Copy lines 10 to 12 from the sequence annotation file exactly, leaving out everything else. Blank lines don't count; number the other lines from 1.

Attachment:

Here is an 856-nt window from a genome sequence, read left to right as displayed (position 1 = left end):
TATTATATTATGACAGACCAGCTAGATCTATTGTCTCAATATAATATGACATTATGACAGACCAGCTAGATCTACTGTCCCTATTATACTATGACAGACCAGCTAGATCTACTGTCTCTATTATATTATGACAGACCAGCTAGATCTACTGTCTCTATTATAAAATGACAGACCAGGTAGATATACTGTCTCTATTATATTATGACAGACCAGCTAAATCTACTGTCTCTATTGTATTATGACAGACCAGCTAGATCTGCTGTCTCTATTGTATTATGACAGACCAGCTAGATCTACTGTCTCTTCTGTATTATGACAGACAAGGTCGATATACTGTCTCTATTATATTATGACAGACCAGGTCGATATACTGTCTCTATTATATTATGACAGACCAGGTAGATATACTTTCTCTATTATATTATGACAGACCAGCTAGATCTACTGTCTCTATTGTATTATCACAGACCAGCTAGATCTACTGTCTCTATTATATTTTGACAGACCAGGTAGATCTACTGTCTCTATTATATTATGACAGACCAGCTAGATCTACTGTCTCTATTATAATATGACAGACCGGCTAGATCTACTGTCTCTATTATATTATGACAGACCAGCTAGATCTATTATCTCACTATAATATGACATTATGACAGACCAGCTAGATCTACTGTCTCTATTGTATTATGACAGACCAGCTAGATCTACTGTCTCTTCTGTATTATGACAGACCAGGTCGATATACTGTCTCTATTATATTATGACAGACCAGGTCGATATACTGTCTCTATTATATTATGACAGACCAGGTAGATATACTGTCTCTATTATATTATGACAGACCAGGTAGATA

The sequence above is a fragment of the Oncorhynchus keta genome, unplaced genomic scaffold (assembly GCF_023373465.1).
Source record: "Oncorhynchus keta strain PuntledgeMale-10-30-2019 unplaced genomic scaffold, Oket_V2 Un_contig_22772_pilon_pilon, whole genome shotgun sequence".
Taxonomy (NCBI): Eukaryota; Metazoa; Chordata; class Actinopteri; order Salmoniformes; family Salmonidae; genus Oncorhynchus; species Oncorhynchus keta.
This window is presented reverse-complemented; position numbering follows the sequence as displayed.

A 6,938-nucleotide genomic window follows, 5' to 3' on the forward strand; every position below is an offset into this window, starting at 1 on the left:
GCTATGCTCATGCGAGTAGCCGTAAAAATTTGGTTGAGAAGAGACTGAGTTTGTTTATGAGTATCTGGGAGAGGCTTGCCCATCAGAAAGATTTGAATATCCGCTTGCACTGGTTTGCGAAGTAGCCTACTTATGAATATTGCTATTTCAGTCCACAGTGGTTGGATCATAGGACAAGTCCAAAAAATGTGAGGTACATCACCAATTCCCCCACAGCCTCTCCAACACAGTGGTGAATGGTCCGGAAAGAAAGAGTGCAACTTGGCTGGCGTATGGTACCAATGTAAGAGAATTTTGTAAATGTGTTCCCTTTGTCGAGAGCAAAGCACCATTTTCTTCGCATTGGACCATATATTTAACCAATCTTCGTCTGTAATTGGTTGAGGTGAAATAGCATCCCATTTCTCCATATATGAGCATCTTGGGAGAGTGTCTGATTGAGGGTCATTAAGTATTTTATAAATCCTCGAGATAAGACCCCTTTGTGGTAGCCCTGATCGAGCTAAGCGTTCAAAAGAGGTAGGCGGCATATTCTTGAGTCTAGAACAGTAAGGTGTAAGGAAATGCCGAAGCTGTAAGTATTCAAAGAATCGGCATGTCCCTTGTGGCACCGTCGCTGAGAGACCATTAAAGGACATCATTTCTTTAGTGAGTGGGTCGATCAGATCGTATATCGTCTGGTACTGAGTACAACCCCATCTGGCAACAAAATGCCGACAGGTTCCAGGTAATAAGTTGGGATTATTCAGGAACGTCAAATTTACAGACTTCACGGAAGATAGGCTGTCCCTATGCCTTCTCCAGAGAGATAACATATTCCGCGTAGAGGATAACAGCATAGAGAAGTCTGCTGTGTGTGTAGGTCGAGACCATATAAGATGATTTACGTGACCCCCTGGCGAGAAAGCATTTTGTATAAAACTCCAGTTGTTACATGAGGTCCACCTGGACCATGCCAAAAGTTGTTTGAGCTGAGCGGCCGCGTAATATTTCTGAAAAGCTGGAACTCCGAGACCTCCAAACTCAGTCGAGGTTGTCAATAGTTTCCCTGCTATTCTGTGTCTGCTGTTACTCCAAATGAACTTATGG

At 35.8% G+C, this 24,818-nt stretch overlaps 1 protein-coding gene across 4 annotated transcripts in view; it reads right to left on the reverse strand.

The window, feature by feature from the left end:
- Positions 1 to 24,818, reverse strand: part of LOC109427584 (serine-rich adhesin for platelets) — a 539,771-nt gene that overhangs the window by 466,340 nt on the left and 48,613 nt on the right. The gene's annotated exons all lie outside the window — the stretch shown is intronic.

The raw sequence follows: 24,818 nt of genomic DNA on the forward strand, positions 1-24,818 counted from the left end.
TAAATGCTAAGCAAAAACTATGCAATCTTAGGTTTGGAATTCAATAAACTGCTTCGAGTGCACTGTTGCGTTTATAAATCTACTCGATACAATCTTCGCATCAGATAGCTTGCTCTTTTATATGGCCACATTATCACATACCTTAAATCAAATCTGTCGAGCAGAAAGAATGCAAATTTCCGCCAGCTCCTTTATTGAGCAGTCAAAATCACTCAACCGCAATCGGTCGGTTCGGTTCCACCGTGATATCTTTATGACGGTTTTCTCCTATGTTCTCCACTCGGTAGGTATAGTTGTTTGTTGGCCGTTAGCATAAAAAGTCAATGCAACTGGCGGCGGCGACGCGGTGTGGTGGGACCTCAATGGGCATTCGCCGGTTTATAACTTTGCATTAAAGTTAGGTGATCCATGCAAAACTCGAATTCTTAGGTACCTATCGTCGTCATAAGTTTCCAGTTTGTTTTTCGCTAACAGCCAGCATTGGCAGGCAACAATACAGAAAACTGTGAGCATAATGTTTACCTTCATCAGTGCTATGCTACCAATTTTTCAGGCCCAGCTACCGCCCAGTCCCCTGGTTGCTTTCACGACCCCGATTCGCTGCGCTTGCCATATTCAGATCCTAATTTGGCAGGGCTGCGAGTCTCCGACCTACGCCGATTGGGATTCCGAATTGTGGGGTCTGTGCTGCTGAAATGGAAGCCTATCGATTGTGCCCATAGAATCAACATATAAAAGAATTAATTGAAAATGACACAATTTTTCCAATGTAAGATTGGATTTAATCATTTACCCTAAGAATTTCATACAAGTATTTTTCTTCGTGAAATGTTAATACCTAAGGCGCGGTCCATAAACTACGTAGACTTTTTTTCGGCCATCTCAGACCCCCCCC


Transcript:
The window, feature by feature from the left end:
- Positions 1 to 24,818, reverse strand: part of LOC109427584 (serine-rich adhesin for platelets) — a 539,771-nt gene that overhangs the window by 466,340 nt on the left and 48,613 nt on the right. The gene's annotated exons all lie outside the window — the stretch shown is intronic.

The raw sequence follows: 24,818 nt of genomic DNA on the forward strand, positions 1-24,818 counted from the left end.